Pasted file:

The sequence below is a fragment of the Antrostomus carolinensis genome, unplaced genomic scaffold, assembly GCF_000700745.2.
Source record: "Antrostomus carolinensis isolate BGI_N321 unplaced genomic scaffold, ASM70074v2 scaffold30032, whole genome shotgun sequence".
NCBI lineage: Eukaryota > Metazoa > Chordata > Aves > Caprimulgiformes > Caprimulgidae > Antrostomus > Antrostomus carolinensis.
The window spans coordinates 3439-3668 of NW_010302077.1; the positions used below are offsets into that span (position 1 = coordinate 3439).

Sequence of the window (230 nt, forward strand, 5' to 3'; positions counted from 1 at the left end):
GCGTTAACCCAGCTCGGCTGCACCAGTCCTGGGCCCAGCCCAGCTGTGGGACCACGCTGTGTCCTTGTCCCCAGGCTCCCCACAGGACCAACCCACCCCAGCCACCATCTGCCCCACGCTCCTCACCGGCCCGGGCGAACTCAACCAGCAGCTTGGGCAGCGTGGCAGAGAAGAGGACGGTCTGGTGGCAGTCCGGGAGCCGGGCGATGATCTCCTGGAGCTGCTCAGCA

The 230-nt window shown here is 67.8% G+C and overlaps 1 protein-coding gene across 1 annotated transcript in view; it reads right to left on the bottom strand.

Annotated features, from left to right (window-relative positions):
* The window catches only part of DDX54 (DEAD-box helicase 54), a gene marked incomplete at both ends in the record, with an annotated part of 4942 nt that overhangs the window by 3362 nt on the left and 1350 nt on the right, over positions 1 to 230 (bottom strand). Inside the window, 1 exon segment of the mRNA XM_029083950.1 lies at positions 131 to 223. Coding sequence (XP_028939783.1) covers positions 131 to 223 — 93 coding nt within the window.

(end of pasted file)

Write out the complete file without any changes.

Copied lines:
The sequence below is a fragment of the Antrostomus carolinensis genome, unplaced genomic scaffold, assembly GCF_000700745.2.
Source record: "Antrostomus carolinensis isolate BGI_N321 unplaced genomic scaffold, ASM70074v2 scaffold30032, whole genome shotgun sequence".
NCBI lineage: Eukaryota > Metazoa > Chordata > Aves > Caprimulgiformes > Caprimulgidae > Antrostomus > Antrostomus carolinensis.
The window spans coordinates 3439-3668 of NW_010302077.1; the positions used below are offsets into that span (position 1 = coordinate 3439).

Sequence of the window (230 nt, forward strand, 5' to 3'; positions counted from 1 at the left end):
GCGTTAACCCAGCTCGGCTGCACCAGTCCTGGGCCCAGCCCAGCTGTGGGACCACGCTGTGTCCTTGTCCCCAGGCTCCCCACAGGACCAACCCACCCCAGCCACCATCTGCCCCACGCTCCTCACCGGCCCGGGCGAACTCAACCAGCAGCTTGGGCAGCGTGGCAGAGAAGAGGACGGTCTGGTGGCAGTCCGGGAGCCGGGCGATGATCTCCTGGAGCTGCTCAGCA

The 230-nt window shown here is 67.8% G+C and overlaps 1 protein-coding gene across 1 annotated transcript in view; it reads right to left on the bottom strand.

Annotated features, from left to right (window-relative positions):
* The window catches only part of DDX54 (DEAD-box helicase 54), a gene marked incomplete at both ends in the record, with an annotated part of 4942 nt that overhangs the window by 3362 nt on the left and 1350 nt on the right, over positions 1 to 230 (bottom strand). Inside the window, 1 exon segment of the mRNA XM_029083950.1 lies at positions 131 to 223. Coding sequence (XP_028939783.1) covers positions 131 to 223 — 93 coding nt within the window.